He gave Tommy a gold half-sovereign. A little overcome, Tommy had difficulty thanking him, but when that surprisingly friendly man said, ‘Now you must come along and tell our Scottish director [Currie] about this,’ he felt scared.
That man was huge and powerful. ‘He will make me look silly,’ thought Tommy. He was very relieved when the big man listened gravely to the Secretary’s account of Tommy’s enlistment. The boisterousness which Tommy feared did break through briefly as the six foot odd of tough, engineer manhood sprang from his chair, raised a mighty hand and brought it down on Tommy’s back in hearty congratulation.
Then, when FCB shook his hand, the Secretary insisted that he should visit the office again before leaving London. Previously, Tommy had felt that few at Lake & Currie knew of his existence, yet now he encountered this great kindness from the top. Saying his goodbyes to the old Sergeant and others, he began to feel regretful that this part of his young life was over. As he walked up the hill again towards the station, the smells drifting up from warehouses and factories along the Thames below seemed almost sweet, homely — qualities they had lacked when working among them was compulsory.
When he got home, he handed his mother the gold coin, worth 10 shillings. Very pleasantly surprised by this, she returned him three shillings for fares and so on. ‘There’ll be more money soon I understand,’ Tommy told her. She looked happier than she had done for many a day.”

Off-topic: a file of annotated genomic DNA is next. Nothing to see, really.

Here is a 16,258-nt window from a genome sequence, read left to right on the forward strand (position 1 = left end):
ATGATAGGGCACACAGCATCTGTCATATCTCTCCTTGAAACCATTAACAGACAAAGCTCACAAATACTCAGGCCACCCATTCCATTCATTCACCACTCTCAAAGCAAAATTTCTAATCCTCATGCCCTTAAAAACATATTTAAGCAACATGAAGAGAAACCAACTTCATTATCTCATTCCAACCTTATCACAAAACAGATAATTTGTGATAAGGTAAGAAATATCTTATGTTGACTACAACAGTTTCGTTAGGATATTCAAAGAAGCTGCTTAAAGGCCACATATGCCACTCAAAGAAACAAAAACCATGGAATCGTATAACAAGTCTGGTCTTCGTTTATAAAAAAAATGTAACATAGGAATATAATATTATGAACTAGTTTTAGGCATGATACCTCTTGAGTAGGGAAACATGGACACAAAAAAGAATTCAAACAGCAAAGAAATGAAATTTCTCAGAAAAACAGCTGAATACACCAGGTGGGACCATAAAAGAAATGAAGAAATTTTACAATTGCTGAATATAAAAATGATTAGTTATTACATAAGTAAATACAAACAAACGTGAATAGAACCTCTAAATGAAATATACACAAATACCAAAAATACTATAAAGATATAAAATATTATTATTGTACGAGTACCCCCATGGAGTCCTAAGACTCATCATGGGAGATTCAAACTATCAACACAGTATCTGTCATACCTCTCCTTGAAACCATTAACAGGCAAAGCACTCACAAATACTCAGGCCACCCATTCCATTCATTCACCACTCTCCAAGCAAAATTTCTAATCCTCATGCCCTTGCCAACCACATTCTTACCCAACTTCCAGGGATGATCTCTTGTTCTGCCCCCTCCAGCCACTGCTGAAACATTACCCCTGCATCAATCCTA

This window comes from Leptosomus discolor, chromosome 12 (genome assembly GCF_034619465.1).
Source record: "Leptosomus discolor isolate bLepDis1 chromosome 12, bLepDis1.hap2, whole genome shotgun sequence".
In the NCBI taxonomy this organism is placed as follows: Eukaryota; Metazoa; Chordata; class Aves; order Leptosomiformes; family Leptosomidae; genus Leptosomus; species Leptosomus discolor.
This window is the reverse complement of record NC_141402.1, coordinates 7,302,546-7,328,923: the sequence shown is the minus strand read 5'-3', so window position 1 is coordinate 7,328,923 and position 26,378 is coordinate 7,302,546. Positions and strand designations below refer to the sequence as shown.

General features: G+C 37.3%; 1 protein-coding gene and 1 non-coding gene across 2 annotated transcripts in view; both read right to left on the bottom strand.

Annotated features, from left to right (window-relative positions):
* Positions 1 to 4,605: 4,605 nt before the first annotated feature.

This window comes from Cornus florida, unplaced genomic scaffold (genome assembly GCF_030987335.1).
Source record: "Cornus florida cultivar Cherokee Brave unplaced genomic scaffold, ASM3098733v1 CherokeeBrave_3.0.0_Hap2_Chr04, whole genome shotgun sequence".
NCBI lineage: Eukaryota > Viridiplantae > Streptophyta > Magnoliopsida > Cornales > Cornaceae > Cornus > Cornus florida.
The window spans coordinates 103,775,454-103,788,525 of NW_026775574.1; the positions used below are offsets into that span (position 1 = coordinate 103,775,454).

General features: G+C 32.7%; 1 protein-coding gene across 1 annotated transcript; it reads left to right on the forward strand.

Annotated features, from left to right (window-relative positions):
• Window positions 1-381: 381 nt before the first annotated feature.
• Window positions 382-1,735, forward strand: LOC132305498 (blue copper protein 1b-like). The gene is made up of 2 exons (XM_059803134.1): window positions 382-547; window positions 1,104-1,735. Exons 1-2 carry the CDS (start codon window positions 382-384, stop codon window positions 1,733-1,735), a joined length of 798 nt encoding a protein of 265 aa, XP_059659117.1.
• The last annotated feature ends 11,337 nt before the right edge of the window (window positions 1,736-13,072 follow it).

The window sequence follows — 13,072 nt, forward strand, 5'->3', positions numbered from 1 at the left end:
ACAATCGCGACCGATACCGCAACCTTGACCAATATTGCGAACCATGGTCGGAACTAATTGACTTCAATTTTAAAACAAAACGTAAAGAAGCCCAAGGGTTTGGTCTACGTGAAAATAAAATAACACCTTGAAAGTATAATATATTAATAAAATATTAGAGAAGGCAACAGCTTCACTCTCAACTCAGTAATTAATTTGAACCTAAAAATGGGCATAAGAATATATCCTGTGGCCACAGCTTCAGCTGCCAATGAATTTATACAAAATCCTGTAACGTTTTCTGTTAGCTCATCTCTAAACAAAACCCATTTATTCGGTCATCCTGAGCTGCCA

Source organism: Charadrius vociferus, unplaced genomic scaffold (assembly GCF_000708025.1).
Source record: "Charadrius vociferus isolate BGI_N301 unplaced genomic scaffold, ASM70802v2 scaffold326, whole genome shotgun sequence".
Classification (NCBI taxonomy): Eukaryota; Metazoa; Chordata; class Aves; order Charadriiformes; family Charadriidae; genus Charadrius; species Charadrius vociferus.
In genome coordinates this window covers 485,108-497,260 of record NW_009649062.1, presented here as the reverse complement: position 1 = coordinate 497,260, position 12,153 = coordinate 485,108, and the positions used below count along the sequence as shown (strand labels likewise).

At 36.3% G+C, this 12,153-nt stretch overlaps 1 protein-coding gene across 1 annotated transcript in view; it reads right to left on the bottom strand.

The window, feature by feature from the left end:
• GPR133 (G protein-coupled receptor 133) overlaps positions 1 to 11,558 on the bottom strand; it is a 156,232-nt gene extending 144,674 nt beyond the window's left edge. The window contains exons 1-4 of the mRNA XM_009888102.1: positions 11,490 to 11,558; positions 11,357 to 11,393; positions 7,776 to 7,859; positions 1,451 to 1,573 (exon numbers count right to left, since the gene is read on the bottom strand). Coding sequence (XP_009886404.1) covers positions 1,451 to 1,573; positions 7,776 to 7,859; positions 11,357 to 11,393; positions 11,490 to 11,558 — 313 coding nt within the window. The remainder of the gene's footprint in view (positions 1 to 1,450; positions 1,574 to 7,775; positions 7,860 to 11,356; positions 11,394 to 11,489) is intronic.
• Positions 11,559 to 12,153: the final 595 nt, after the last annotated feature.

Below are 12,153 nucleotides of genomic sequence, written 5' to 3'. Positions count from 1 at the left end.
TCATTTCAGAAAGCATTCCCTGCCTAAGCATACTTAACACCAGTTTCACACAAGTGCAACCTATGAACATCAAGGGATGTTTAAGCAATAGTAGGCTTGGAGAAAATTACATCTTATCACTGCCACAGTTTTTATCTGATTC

Sam/Tommy had his droll way of observing his mother’s interest in money when her son was about to go to war…
That evening, older brother Ted reported rather different reactions to news of his departure – both angrier and more positive – at the paper company where he worked:
“Ted’s employer thought he had acted unreasonably, without warning or consultation. However, he valued Ted’s services and committed to paper a letter stating that he would re-employ him when released by the Army authorities. To this generosity he added the gift of several pounds, expressing his personal view that the war would be over by Christmas or soon afterwards…
All this made Tommy reflect again on the differences in their situations. Clever, persevering and full of self-confidence, Ted had a guaranteed future should he survive the war. Tommy had only the near certainty, as related by F.C. Bull, that his employer’s business would soon disintegrate because of the war.”
All the best — FSS
Next week: Sam/Tommy says goodbye to his Scoutmaster-choirmaster-piano teacher — the mentor who shaped his youthful character.